After revealing September’s qualification Grant Finalists last week, we’re excited to finally announce our qualification grant winner. Congrats Cathy Kellon, Creater of Ivalieu.
WN: Where does the name Ivalieu come from?
CK: I wanted a name that was evocative of an era when bloomers (aka pettipants) were commonly worn and I’ve always loved names from the turn of last century so I scoured genealogy sites and pored over lists of long-lost relatives. There I stumbled upon the name of my great-grandmother’s sister: Evelyn Ivalieu Nisewarner. I was immediately smitten and thought the spelling and sound of Ivalieu (pronounced “eye-vah-lou”) were love, love, lovely. To top it off, Ms. Nisewarner grew up near Lovettsville, Virginia, where I was raised, and later moved to Warrenton, Virginia, the area where my husband grew up. A name with personal significance that bridges the past and present? Check.
WN: What led you to design Ivalieu clothing?
CK: After my second child I realized that I had been avoiding wearing skirts and dresses, especially so during the summer. It was too bad, I thought, as a skirt or dress instantly makes me feel more pulled together and attractive and those can be elusive feelings when you’ve got wee ones. But they simply were not practical. It was nearly impossible to keep my private bits private with all the bending down to pick things up, the repeatedly getting up and off the floor with your babies, toddlers toddling along lifting up your skirt, not to mention bike commuting for work.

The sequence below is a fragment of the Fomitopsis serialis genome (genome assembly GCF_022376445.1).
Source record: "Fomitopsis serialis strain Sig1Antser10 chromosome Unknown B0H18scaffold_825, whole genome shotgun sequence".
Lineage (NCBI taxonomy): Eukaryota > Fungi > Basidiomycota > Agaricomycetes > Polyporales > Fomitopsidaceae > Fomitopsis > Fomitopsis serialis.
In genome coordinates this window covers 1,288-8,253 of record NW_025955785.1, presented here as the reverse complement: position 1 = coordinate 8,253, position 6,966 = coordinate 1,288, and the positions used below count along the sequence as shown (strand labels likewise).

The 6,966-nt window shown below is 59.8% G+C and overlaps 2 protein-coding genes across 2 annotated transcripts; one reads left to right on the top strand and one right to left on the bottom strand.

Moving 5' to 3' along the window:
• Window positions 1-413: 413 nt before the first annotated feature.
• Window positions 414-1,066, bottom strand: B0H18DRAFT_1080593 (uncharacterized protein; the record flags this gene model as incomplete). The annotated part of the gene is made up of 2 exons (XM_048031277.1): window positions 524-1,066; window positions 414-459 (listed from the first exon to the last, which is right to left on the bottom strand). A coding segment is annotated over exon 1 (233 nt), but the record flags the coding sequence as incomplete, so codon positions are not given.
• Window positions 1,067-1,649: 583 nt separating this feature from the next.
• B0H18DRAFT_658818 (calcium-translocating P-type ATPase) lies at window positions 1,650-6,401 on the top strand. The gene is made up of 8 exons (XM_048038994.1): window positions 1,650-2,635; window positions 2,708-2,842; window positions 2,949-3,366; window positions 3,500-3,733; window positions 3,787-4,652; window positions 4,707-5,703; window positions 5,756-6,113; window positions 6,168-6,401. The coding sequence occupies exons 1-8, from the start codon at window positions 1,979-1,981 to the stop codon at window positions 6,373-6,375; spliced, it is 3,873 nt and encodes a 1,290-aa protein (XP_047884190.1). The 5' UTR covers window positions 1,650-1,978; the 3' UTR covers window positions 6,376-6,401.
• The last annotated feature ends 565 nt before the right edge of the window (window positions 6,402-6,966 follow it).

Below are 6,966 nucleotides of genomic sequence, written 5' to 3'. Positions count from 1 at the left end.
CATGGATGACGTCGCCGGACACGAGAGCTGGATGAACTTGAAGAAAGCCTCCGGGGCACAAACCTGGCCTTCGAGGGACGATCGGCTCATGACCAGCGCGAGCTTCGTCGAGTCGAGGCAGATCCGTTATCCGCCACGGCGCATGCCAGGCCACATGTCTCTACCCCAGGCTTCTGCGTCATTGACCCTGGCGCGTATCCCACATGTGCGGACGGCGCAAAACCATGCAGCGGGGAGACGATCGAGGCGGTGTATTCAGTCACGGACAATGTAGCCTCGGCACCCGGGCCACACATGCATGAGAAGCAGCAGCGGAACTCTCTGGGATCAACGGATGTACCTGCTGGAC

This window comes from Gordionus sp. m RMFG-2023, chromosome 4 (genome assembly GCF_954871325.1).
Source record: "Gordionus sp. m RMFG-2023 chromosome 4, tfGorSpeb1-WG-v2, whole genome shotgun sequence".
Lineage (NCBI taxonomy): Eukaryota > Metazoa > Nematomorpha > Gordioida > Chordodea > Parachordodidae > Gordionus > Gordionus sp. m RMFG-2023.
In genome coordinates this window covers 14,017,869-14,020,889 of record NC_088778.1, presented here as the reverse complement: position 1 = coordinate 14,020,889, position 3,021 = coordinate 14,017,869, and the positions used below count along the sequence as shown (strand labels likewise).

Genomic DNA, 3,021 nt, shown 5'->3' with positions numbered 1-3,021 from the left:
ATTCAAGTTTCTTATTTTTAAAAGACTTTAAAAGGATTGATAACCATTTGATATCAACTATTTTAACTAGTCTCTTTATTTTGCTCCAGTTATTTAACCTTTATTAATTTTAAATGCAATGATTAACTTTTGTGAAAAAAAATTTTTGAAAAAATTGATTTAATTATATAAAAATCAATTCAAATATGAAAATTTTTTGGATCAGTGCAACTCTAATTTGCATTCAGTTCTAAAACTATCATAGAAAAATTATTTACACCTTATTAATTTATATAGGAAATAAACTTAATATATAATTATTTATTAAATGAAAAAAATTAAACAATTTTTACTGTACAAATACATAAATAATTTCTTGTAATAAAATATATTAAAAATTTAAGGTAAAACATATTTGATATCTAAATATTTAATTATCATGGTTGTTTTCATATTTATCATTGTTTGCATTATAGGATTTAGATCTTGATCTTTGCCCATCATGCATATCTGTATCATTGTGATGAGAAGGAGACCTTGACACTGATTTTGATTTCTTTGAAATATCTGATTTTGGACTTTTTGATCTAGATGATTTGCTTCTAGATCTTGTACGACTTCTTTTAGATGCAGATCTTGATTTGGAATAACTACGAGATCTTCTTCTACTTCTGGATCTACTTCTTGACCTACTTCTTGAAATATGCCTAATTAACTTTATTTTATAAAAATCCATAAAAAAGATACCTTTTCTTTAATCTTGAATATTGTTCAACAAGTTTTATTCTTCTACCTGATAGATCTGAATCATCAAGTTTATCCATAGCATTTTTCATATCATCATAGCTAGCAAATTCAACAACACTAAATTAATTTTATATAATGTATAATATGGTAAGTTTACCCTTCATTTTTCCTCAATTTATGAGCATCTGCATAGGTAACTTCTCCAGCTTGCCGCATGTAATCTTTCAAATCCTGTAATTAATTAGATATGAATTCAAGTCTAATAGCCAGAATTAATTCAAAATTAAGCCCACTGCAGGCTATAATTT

Then one day I was reading a blog post about what to pack when traveling and the female author said she takes several skirts and a pair of bike shorts to wear underneath to deal with the ol’ sticky thighs issue. What? I had had enough. We can put a rover on the planet Mars but the only options for women who are active but also want to wear a skirt or dress is to wear tight, compression undergarments or sweaty bike shorts? And don’t get me started on those nylon slip-shorts made with a thin elastic waistband and pleats. Ack! I decided there must be a better way to preserve some modesty while feeling and looking good.
I wanted to modernize the bloomers of old with new performance fabrics and thoughtful design details. And so Ivalieu Pettipants was born.
Well, that makes it sound easier than it was. In the time it took me to go from concept to market, my youngest went from toddler to kindergartner. I’m a geographer by training and have spent my career in the nonprofit sector. Without any prior experience in the apparel world and while holding down a full-time director position by day, I’ve plowed forward by sheer determination and asking for advice at every turn.
From sourcing fabrics to incorporating the business and building a website, I’ve learned a ton. And as of this summer, all the design and production elements came into place so that I was able to launch online sales in July – yeah! I’m also very happy to say that Ivalieu are being manufactured where I live, in Portland, Oregon – double yeah!
WN: What makes your clothing so comfortable?
1. Delicious fabrics (is that a thing?). I searched high and low for performance fabrics that are light and stretchy, that wick and dry quickly yet still behave like a slip (no clothes clinging, thank you very much). Not only are the materials I offer durable and comfortable, you can go from work to work out without a wardrobe change.